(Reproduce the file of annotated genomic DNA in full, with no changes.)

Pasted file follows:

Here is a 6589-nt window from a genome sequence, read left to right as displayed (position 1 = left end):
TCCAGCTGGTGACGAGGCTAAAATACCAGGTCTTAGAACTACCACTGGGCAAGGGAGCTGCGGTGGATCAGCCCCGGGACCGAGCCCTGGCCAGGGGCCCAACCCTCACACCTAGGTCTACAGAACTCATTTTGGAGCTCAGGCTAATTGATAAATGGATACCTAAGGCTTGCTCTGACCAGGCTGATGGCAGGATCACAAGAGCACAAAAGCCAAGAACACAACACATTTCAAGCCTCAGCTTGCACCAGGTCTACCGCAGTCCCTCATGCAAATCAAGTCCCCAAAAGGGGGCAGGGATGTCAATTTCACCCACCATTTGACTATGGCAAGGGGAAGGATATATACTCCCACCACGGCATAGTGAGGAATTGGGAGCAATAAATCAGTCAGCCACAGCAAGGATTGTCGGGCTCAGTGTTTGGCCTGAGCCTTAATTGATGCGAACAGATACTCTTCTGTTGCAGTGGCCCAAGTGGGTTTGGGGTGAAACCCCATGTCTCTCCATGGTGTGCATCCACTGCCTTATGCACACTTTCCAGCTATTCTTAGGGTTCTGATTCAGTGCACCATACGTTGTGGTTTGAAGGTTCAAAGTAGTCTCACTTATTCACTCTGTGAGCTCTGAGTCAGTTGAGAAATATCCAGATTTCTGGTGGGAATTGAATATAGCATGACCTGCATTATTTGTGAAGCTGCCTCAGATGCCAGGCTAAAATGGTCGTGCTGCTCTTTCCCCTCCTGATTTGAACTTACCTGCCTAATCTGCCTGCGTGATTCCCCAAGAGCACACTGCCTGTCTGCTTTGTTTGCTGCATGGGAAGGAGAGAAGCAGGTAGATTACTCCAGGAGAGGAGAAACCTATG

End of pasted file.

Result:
Here is a 6589-nt window from a genome sequence, read left to right as displayed (position 1 = left end):
TCCAGCTGGTGACGAGGCTAAAATACCAGGTCTTAGAACTACCACTGGGCAAGGGAGCTGCGGTGGATCAGCCCCGGGACCGAGCCCTGGCCAGGGGCCCAACCCTCACACCTAGGTCTACAGAACTCATTTTGGAGCTCAGGCTAATTGATAAATGGATACCTAAGGCTTGCTCTGACCAGGCTGATGGCAGGATCACAAGAGCACAAAAGCCAAGAACACAACACATTTCAAGCCTCAGCTTGCACCAGGTCTACCGCAGTCCCTCATGCAAATCAAGTCCCCAAAAGGGGGCAGGGATGTCAATTTCACCCACCATTTGACTATGGCAAGGGGAAGGATATATACTCCCACCACGGCATAGTGAGGAATTGGGAGCAATAAATCAGTCAGCCACAGCAAGGATTGTCGGGCTCAGTGTTTGGCCTGAGCCTTAATTGATGCGAACAGATACTCTTCTGTTGCAGTGGCCCAAGTGGGTTTGGGGTGAAACCCCATGTCTCTCCATGGTGTGCATCCACTGCCTTATGCACACTTTCCAGCTATTCTTAGGGTTCTGATTCAGTGCACCATACGTTGTGGTTTGAAGGTTCAAAGTAGTCTCACTTATTCACTCTGTGAGCTCTGAGTCAGTTGAGAAATATCCAGATTTCTGGTGGGAATTGAATATAGCATGACCTGCATTATTTGTGAAGCTGCCTCAGATGCCAGGCTAAAATGGTCGTGCTGCTCTTTCCCCTCCTGATTTGAACTTACCTGCCTAATCTGCCTGCGTGATTCCCCAAGAGCACACTGCCTGTCTGCTTTGTTTGCTGCATGGGAAGGAGAGAAGCAGGTAGATTACTCCAGGAGAGGAGAAACCTATG